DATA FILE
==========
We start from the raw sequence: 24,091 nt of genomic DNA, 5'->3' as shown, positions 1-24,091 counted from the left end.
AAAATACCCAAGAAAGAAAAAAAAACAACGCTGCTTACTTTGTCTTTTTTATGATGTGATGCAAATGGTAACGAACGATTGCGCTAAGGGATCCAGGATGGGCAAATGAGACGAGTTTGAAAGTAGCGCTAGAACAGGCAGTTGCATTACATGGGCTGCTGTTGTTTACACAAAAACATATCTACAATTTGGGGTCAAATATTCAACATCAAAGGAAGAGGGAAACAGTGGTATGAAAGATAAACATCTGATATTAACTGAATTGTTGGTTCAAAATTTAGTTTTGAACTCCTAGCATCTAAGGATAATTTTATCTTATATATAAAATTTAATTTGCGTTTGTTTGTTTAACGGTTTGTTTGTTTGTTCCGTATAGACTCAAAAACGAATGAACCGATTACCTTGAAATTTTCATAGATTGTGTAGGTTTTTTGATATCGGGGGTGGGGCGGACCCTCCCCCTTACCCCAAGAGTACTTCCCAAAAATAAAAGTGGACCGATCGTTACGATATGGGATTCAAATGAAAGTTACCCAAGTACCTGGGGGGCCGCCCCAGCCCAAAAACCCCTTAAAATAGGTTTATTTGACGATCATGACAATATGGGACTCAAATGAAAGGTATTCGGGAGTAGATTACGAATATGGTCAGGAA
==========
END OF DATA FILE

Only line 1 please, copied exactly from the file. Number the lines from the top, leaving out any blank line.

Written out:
We start from the raw sequence: 24,091 nt of genomic DNA, 5'->3' as shown, positions 1-24,091 counted from the left end.